Otaku USA Magazine
The Vault of Error – Spirit of Wonder: Miss China’s Ring

I’ll let you in on a little secret: I used to be a collector. Not in the sense that I simply owned a collection—I still do—but in the sense that I used to seek out difficult-to-find anime home video releases just because I could. In the early days of eBay, I scoured the web for such video oddities as the Roger Corman adaptation of Galaxy Express 999 and the cringe-inducing version of Macross: Do You Remember Love? known as Clash of the Bionoids. It wasn’t so much a hobby as an obsession; the true value lay not in owning something rare, but in the quest to acquire it in the first place. Enjoying the anime itself was an ancillary concern.

Though not the most rare American anime release I’m aware of, the most difficult DVD I ever tracked down was a modest OVA entitled Spirit of Wonder – Miss China’s Ring. Released in 2000 by AnimEigo as a follow-up to their earlier VHS releases from 1995, Miss China’s Ring is a one-shot story based off of the Spirit of Wonder manga by Kenji Tsuruta. It tells the tale of Miss China, a young woman who operates the Tenkai pub somewhere in coastal England (or possibly Australia) near the turn of the 20th century. In addition to her duties serving pints and meat pies to the appreciative locals, Miss China also leases rooms above the pub to a pair of bumbling, would-be inventors: Dr. Breckenridge and Jim Floyd. In this installment, Miss China quietly moons over her secret infatuation with the handsome, young Jim. Meanwhile Jim and Breckenridge design a space-folding telescope that allows them to interact at a distance with the lunar surface, and they carve a happy birthday message to Miss China on the face of the moon.

As far as conflicts go, Miss China’s Ring is fairly low-key. Originally titled China-san no Yuutsu, i.e. Miss China’s Melancholy, the biggest conflicts are whether Miss China will ever confess her true feelings (spoiler: she doesn’t) and whether she will successfully collect the rent from her two freeloading guests (nope). It’s an odd little relic from 1992, a time when the Japanese OVA market allowed companies like Toshiba EMI to sink big bags full of yen into projects that were designed to appeal specifically to fans of the original manga. And although the Spirit of Wonder comic saw an American release courtesy of Dark Horse and Studio Proteus, it never achieved the same level of popularity as something like Ranma ½ or Ah! My Goddess. That Miss China’s Ring was not only licensed and released, but also dubbed into English in the process, speaks to the spirit of wonder that once captivated the American home video anime market.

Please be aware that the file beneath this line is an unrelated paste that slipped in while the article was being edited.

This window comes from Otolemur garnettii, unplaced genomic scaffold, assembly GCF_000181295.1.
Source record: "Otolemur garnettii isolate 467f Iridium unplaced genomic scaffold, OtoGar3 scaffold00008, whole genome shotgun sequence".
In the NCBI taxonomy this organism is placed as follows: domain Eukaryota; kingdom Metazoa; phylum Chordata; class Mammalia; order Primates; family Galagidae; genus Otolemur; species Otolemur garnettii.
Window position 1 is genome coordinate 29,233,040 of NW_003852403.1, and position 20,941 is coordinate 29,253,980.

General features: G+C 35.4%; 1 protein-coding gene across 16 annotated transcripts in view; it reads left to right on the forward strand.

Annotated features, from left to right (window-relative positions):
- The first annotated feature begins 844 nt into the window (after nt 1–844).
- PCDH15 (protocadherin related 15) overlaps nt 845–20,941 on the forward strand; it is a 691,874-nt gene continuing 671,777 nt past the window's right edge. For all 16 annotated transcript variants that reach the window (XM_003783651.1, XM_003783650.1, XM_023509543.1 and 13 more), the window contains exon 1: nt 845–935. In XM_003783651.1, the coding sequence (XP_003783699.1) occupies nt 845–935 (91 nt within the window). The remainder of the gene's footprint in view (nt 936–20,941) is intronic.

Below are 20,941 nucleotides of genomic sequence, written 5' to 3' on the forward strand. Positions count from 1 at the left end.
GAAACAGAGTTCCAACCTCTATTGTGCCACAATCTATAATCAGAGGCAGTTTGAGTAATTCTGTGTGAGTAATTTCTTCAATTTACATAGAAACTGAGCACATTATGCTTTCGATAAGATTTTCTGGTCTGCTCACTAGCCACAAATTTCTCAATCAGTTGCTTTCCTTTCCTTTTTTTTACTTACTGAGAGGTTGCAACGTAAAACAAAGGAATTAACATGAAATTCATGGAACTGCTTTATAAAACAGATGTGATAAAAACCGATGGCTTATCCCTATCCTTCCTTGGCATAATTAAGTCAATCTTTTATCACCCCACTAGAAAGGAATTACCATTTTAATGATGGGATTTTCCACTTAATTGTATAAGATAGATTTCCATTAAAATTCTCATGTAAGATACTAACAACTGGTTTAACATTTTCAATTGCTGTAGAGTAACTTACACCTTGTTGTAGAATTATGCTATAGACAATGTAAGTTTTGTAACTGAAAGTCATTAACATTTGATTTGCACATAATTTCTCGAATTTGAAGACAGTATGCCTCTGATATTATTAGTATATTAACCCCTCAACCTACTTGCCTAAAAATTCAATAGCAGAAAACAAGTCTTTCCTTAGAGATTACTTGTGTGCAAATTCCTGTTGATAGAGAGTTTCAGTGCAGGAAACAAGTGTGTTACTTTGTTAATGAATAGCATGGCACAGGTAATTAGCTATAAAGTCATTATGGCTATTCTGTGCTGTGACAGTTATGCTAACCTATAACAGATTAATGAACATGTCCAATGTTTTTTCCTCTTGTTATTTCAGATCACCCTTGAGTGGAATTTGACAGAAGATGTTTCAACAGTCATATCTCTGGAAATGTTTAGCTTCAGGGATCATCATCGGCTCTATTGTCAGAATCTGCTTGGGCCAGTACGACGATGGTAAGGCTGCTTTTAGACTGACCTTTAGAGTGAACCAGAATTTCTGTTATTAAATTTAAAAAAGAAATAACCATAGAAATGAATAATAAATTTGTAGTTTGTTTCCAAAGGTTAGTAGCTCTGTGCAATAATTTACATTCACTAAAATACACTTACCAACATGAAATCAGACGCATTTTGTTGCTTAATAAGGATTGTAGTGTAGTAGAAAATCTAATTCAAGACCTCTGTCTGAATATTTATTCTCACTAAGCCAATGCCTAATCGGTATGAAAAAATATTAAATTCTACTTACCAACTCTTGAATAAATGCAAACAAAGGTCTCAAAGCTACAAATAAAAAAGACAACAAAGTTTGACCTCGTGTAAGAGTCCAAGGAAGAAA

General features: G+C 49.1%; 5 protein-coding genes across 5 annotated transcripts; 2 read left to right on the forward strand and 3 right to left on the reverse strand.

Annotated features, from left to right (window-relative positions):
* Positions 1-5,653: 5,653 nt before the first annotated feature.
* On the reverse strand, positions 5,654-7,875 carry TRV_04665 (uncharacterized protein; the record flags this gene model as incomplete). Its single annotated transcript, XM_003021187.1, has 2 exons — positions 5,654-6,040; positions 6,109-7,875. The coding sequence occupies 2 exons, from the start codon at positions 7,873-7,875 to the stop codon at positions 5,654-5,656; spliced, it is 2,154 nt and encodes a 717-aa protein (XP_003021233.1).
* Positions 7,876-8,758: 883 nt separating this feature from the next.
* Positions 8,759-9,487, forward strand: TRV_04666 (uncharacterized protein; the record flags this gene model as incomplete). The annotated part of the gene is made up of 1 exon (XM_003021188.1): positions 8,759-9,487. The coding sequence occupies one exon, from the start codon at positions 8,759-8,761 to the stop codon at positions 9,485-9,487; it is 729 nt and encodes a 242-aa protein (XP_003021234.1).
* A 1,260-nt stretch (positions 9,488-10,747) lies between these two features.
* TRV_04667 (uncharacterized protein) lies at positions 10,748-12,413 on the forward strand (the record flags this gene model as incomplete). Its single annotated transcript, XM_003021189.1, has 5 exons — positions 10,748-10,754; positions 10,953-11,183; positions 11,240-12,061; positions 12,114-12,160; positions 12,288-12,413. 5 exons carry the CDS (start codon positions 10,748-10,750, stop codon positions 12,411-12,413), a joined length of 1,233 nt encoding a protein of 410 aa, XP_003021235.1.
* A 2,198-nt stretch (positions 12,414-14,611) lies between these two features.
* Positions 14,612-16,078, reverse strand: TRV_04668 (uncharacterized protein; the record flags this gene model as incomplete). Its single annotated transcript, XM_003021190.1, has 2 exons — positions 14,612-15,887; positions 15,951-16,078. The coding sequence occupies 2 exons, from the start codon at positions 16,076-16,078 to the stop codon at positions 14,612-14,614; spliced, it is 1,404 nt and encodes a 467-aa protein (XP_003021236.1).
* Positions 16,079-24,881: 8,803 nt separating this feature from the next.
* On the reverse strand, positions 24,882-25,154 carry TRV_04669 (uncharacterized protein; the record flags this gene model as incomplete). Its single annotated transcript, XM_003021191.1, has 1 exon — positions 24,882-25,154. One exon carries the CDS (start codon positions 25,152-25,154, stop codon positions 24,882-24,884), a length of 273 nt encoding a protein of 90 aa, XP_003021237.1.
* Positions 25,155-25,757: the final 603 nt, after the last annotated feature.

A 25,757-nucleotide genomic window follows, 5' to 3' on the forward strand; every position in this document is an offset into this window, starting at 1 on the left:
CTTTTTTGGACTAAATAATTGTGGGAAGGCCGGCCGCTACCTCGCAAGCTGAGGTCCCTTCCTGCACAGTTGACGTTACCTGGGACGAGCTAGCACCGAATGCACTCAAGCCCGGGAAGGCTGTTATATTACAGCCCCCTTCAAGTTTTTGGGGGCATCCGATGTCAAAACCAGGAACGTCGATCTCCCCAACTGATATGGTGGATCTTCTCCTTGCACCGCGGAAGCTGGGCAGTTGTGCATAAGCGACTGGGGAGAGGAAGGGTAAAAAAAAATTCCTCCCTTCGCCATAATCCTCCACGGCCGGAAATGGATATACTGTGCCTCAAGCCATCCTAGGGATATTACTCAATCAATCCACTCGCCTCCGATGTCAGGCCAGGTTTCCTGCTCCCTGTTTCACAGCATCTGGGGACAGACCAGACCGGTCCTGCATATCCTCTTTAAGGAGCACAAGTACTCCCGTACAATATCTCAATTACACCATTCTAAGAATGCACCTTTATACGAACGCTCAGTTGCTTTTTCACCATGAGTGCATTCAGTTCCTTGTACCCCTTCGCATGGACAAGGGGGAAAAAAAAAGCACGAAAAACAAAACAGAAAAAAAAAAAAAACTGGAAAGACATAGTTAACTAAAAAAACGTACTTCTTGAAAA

There’s nothing wrong with Miss China’s Ring, even if the title character is something of a stereotype. Clad in a cheongsam and ox horn hair buns, her real name unknown, Miss China knows kung fu and is not afraid to get cartoonishly violent if her customers get rowdy or Jim and Breckenridge fail to pay the rent. (At least she doesn’t speak with a broken accent in either version.) The animation is adequate though not spectacular and the color palette is soft and gentle, with a lot of muted pastels appropriate to the wistful, melancholy tone of the story. It’s a very non-threatening sort of show, despite the fact that the main characters annihilate the moon at the end. Even the proto-steampunk elements of Jim and Breckenridge’s madcap inventions feel entirely normal within context.

For such a light piece of entertainment, Miss China’s Ring was catastrophically difficult for me to acquire. I tried brick and mortar stores, anime conventions, online retailers, public libraries—the depth and breadth of every resource available to me at the time. I came up empty. I searched and scrambled and gnashed my teeth in frustration. Then one day, as anti-climactically as the OVA itself concludes, my search ended. A friend of a friend gave me his own copy of the DVD, unsolicited, out of the goodness of his heart. The quest was over, and it turned out that the act of striving was more interesting than the object acquired.

Spirit of Wonder is a curious thing. AnimEigo no longer lists it on their website, although a search of their archives reveals they still publish the liner notes that accompanied the DVD release. In 2001, Bandai Visual created a sequel OVA entitled Spirit of Wonder – Scientific Boys Club, released in America by Bandai Entertainment as simply Spirit of Wonder. Both are now hilariously out-of-print. Both can sometimes be found on Amazon and eBay, often selling for a king’s ransom. I own both, and I didn’t pay for either. One was a gift, the other I won in a contest.

I used to be a collector. I’m not any more. Like Pikachu transforming into Raichu, I’ve evolved into the next level: a hoarder. I don’t even particularly like Spirit of Wonder. It’s not bad, but it’s not outstanding, either. And yet I’ll never give my copy up. You couldn’t pry it away from me with a crowbar. Like a dragon on a pile of stolen dwarven gold, I wallow in my own personal Vault of Error, guarding each rare trifling as if it were pressed out of platinum, never bothering to wonder where the spirit of my searches went so wondrously wrong.

Distributor: AnimEigo
Originally released: 1992
Running Time: 45 minutes